A few weeks ago, Gil Amir contemplated the status of a trip because of violence in his country of destination.
"I was really upset at first," said Amir, 16. "I had scenarios that the trip would be canceled. But I always wanted to go. I want to show that if there's a terror attack, people should still visit. That I am not afraid."
Amir was not embarking on a mission to Israel. He is among a group of Israeli teens currently visiting Los Angeles, despite the July 4 shooting at LAX's El Al ticket counter, as part of a cultural exchange program created by The Jewish Federation's Tel Aviv-Los Angeles Partnership.
Misconceptions like Amir's are being dispelled, which is what the Junior Counselors-In-Training program is all about -- to help American and Israeli teens get a better understanding of each other's reality.
Since July 9, Amir and 11 other Israeli teens have been assimilated into Camp Alonim on the Simi Valley campus of program co-sponsor The Brandeis-Bardin Institute (BBI).
The Federation chose BBI because of its pluralistic Jewish environment.
"The idea is to make Israel more prominent in the lives of American Jews," said David Gill, Partnership co-chair, working with Jill Holtzman, The Federation's director of International Programs. "We think the best way to achieve this, is through person-to-person and organization-to-organization contact," Gill said.
The participating Israelis are students at Ironi Tet, Ironi Daled and Shevach Mofet, the school many of the teenage victims of last summer's Dolphinarium discotheque bombing had attended.
"It's not good to have one school like a ghetto," said Avi Omri, an employee of the Tel Aviv municipality's education department who accompanied the teens as a project coordinator. "It was much better for them to be mixed up with other children."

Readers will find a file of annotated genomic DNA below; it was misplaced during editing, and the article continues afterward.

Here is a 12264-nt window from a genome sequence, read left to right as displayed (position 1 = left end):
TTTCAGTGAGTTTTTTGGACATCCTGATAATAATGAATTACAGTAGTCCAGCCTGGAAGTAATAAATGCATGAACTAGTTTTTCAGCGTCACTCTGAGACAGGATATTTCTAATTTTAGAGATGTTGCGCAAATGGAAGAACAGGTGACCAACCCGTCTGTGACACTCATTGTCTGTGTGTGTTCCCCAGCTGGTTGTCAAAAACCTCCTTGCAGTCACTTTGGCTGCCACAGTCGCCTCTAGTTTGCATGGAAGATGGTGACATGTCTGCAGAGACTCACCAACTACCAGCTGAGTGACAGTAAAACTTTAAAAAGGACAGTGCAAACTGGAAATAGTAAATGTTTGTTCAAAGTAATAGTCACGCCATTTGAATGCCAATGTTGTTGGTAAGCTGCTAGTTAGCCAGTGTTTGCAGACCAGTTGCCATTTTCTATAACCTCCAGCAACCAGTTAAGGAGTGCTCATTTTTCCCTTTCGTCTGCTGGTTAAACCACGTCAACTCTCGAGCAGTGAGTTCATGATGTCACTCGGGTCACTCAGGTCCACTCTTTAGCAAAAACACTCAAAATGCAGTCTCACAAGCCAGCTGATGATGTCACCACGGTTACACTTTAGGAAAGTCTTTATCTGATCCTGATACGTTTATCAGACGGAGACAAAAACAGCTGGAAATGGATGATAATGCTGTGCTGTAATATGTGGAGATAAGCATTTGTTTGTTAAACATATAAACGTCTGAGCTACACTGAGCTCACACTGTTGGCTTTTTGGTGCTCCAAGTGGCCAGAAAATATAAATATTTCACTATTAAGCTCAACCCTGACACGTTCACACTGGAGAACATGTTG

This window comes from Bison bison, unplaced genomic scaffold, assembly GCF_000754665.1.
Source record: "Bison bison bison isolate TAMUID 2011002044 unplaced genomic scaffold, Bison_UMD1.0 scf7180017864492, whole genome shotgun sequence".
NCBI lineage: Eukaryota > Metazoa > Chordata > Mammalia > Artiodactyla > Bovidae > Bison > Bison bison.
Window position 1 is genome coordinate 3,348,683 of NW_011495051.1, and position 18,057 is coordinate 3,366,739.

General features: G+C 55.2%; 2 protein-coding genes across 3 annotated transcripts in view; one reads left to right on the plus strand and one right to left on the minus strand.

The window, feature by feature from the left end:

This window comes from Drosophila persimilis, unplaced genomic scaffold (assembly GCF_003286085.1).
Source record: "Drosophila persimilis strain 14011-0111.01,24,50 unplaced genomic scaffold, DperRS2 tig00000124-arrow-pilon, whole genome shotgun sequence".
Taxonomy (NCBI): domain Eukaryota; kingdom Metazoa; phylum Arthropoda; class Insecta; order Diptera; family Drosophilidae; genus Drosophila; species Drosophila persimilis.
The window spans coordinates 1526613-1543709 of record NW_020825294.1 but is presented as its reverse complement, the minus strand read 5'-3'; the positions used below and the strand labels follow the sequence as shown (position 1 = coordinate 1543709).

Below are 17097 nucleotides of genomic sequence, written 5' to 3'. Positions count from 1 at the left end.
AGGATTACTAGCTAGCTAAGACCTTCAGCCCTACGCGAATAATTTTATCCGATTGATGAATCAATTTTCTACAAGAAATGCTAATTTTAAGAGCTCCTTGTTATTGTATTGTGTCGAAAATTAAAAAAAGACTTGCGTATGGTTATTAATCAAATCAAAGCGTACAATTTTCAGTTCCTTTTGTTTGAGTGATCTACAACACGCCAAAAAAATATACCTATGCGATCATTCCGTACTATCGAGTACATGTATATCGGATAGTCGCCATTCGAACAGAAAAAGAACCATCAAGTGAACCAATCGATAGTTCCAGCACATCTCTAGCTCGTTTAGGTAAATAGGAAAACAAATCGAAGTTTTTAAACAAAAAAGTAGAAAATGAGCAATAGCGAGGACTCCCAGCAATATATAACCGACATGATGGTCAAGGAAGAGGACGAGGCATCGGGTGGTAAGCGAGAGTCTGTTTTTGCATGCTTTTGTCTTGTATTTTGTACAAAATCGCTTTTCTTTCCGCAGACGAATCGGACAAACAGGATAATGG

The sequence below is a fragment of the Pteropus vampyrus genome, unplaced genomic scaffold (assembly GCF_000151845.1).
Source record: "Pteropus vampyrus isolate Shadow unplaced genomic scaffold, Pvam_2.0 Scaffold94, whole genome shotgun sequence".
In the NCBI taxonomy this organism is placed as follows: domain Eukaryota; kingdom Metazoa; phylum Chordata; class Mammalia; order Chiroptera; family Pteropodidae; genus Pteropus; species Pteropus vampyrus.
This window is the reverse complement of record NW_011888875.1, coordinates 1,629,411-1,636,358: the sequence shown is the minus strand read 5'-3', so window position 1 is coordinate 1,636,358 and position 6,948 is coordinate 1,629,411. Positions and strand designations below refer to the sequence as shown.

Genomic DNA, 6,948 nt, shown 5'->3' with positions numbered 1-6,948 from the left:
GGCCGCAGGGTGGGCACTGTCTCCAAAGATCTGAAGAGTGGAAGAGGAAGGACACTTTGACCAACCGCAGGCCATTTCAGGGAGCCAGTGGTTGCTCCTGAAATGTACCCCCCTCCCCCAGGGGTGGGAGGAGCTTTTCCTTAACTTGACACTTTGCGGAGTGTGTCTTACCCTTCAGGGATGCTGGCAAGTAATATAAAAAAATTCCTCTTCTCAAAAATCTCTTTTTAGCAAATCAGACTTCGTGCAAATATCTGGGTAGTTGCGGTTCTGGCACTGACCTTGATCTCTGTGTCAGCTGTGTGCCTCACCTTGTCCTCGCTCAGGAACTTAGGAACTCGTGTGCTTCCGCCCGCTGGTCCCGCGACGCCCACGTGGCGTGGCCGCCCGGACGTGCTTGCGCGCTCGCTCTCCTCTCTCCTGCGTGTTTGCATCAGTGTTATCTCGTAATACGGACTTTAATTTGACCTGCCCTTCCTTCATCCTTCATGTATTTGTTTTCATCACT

The 12 teens, roughly a quarter of the 53 campers, comprise about two Israelis per tent. Halfway through the summer camp program, the teens are working well together, despite some initial bumps.
"There's been some adjustment, especially for the girls," Omri said. "Girls tend to be in cliques. The American kids ignored them at first."
"It took a little time," said North Hollywood resident Meredith Knell, 20, one of the four advisers helping teens prepare for a melave malke (post-Shabbat celebration) at the outdoor ampitheatre on the verdant Simi Valley campus. "Last Shabbat, everything came together," she said.
Teens from both groups said that the program is successfully fostering cross-cultural understanding. A far cry from the program's first days, when the Israelis were struck by the naiveté of some questions posed to them by their American counterparts.
"They thought we didn't have the Internet or technological progress in Israel," said Ironi Daled student Stephanie Moran, 15, whose country, of course, is a global high-tech leader.
Some American students also seemed misinformed about daily Israeli existence.
"There are people who think it's a dangerous place," Moran said. "We don't stop meeting friends or spend all our time at home."
Igal Belfor, 15, agreed: "It's very important for us to visit so that American teens will understand that we still live our lives."
The Israelis are also getting a crash course in American culture. Amir was particularly impressed with Venice Beach, where falafel stands and henna tattoos echoes Israeli youth culture.
Spending Shabbats at Alonim, Amir is touched by the expression of Jewish tradition. "People do it here because they want to, not because they have to," he said.
The Angelenos are also gaining from the social experiment. Calabasas teen Annie Lascoe, 15, said that the Israelis have made this -- her fifth Alonim summer -- special.
"It makes you feel closer to Israel because I've never gone to Israel, but I feel a connection to it," Lascoe said. "They're just like us. They like the same things we do. They're normal teens."
Gill credits both BBI, for making its campus available for the pilot program, and BBI's president Dr. Lee Bycel, who worked hard to fundraise for raising half of the $41,000 in costs.
"Our deep commitment is to fostering relationship between American Jews and Israelis," Bycel said. "The relationship with the Partnership is wonderful, because that's where their commitment is."
Come July 28, when Junior Counselors-In-Training will conclude, some Israelis will journey home, while others, such as Amir, will stay in America.
Despite his initial qualms, Amir says he is glad he came to Los Angeles.
"I feel that I am on a mission," he said. "I have a message to give to kids here, and I didn't want to let this opportunity slip through my hands,"he said.
"We're only 12 here, and we can make such a difference. It feels good."
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